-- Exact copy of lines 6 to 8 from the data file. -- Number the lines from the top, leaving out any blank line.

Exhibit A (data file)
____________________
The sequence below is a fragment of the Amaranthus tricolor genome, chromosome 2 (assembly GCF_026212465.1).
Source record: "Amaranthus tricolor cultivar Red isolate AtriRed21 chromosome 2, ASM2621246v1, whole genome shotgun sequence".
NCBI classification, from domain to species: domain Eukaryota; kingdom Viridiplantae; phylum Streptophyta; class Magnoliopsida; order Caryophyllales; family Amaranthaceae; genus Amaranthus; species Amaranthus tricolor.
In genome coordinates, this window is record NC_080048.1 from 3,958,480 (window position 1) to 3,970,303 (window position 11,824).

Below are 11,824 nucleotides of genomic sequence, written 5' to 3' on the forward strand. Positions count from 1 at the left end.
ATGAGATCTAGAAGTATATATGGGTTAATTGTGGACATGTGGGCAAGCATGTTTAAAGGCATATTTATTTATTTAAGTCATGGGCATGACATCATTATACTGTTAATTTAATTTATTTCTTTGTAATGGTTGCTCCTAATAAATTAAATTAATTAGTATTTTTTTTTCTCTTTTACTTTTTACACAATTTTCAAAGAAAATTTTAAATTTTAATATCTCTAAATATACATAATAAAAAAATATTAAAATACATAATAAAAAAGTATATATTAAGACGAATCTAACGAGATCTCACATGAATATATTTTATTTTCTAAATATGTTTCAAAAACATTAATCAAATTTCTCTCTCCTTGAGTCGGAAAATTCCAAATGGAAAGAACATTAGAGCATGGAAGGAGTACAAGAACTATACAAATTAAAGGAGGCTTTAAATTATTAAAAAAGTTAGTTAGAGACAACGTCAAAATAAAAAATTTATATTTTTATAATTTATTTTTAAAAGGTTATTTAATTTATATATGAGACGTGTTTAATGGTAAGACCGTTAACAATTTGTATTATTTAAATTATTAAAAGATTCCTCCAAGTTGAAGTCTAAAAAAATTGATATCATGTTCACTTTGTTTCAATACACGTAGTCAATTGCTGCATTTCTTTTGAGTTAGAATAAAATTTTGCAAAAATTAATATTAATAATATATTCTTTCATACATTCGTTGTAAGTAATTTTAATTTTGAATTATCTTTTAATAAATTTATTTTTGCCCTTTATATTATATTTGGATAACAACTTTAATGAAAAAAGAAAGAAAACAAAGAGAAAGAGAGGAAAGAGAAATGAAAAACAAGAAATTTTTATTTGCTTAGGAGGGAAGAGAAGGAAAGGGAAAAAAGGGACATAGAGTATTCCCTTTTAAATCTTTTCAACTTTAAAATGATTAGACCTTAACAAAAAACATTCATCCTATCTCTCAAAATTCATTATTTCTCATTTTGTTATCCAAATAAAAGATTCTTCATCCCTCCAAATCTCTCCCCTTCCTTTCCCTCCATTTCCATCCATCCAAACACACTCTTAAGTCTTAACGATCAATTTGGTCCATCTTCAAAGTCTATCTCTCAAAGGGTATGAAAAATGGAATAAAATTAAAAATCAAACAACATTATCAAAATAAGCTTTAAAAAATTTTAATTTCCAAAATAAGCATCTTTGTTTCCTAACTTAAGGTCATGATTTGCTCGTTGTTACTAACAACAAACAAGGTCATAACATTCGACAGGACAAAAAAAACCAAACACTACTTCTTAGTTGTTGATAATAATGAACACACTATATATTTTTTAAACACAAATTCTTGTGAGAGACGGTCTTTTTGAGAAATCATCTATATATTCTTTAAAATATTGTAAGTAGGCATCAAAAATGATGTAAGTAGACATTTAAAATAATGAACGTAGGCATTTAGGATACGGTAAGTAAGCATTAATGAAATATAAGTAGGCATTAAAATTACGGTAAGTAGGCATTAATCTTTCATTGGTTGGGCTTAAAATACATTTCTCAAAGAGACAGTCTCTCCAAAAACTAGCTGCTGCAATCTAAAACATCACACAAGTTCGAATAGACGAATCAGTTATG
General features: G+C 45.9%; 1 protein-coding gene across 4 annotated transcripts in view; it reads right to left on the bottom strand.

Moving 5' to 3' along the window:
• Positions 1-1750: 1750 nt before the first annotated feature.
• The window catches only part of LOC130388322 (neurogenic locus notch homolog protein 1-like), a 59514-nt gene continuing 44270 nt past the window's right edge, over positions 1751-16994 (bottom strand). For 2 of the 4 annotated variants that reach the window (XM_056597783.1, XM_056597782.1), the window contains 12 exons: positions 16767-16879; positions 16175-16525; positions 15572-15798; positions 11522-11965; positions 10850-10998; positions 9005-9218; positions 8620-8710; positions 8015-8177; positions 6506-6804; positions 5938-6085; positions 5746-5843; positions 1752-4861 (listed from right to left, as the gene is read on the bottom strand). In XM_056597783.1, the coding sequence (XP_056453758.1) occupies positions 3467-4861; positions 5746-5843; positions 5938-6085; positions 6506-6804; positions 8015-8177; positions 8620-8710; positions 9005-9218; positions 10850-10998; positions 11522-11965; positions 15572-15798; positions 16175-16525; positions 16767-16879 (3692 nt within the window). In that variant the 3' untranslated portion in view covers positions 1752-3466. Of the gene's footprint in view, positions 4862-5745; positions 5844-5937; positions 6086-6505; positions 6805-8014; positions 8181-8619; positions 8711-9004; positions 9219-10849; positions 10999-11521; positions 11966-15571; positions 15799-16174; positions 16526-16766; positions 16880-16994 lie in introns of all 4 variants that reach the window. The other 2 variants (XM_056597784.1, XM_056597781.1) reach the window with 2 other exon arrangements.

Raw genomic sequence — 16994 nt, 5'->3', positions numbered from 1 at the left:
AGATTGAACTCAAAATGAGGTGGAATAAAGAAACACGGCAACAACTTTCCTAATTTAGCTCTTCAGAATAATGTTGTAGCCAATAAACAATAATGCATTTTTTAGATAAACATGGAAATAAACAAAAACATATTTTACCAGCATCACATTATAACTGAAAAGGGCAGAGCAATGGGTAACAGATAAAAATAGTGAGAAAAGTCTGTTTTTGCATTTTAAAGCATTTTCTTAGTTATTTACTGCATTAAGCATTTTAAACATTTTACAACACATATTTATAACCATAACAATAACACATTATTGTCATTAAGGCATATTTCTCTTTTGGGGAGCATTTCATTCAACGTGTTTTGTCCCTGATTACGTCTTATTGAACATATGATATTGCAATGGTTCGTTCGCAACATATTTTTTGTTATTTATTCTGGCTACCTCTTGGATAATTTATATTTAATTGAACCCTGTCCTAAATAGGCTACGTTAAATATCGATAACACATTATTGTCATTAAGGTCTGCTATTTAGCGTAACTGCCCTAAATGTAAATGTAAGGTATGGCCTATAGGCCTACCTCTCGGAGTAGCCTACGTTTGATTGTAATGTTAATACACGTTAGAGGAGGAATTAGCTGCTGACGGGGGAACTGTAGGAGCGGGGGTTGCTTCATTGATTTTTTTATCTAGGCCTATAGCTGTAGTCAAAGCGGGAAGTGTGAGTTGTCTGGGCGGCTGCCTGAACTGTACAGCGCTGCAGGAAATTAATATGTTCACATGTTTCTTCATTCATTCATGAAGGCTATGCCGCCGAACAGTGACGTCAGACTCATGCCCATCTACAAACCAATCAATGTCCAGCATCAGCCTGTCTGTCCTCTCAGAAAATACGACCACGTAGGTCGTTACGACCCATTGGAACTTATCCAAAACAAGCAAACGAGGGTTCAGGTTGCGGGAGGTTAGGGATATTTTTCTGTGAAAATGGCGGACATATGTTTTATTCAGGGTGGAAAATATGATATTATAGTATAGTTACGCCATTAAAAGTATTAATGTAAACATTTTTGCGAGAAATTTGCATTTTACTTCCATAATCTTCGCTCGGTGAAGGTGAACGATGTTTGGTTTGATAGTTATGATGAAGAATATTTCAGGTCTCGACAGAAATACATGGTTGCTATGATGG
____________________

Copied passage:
ATGAGATCTAGAAGTATATATGGGTTAATTGTGGACATGTGGGCAAGCATGTTTAAAGGCATATTTATTTATTTAAGTCATGGGCATGACATCATTATACTGTTAATTTAATTTATTTCTTTGTAATGGTTGCTCCTAATAAATTAAATTAATTAGTATTTTTTTTTCTCTTTTACTTTTTACACAATTTTCAAAGAAAATTTTAAATTTTAATATCTCTAAATATACATAATAAAAAAATATTAAAATACATAATAAAAAAGTATATATTAAGACGAATCTAACGAGATCTCACATGAATATATTTTATTTTCTAAATATGTTTCAAAAACATTAATCAAATTTCTCTCTCCTTGAGTCGGAAAATTCCAAATGGAAAGAACATTAGAGCATGGAAGGAGTACAAGAACTATACAAATTAAAGGAGGCTTTAAATTATTAAAAAAGTTAGTTAGAGACAACGTCAAAATAAAAAATTTATATTTTTATAATTTATTTTTAAAAGGTTATTTAATTTATATATGAGACGTGTTTAATGGTAAGACCGTTAACAATTTGTATTATTTAAATTATTAAAAGATTCCTCCAAGTTGAAGTCTAAAAAAATTGATATCATGTTCACTTTGTTTCAATACACGTAGTCAATTGCTGCATTTCTTTTGAGTTAGAATAAAATTTTGCAAAAATTAATATTAATAATATATTCTTTCATACATTCGTTGTAAGTAATTTTAATTTTGAATTATCTTTTAATAAATTTATTTTTGCCCTTTATATTATATTTGGATAACAACTTTAATGAAAAAAGAAAGAAAACAAAGAGAAAGAGAGGAAAGAGAAATGAAAAACAAGAAATTTTTATTTGCTTAGGAGGGAAGAGAAGGAAAGGGAAAAAAGGGACATAGAGTATTCCCTTTTAAATCTTTTCAACTTTAAAATGATTAGACCTTAACAAAAAACATTCATCCTATCTCTCAAAATTCATTATTTCTCATTTTGTTATCCAAATAAAAGATTCTTCATCCCTCCAAATCTCTCCCCTTCCTTTCCCTCCATTTCCATCCATCCAAACACACTCTTAAGTCTTAACGATCAATTTGGTCCATCTTCAAAGTCTATCTCTCAAAGGGTATGAAAAATGGAATAAAATTAAAAATCAAACAACATTATCAAAATAAGCTTTAAAAAATTTTAATTTCCAAAATAAGCATCTTTGTTTCCTAACTTAAGGTCATGATTTGCTCGTTGTTACTAACAACAAACAAGGTCATAACATTCGACAGGACAAAAAAAACCAAACACTACTTCTTAGTTGTTGATAATAATGAACACACTATATATTTTTTAAACACAAATTCTTGTGAGAGACGGTCTTTTTGAGAAATCATCTATATATTCTTTAAAATATTGTAAGTAGGCATCAAAAATGATGTAAGTAGACATTTAAAATAATGAACGTAGGCATTTAGGATACGGTAAGTAAGCATTAATGAAATATAAGTAGGCATTAAAATTACGGTAAGTAGGCATTAATCTTTCATTGGTTGGGCTTAAAATACATTTCTCAAAGAGACAGTCTCTCCAAAAACTAGCTGCTGCAATCTAAAACATCACACAAGTTCGAATAGACGAATCAGTTATG
General features: G+C 45.9%; 1 protein-coding gene across 4 annotated transcripts in view; it reads right to left on the bottom strand.

Moving 5' to 3' along the window: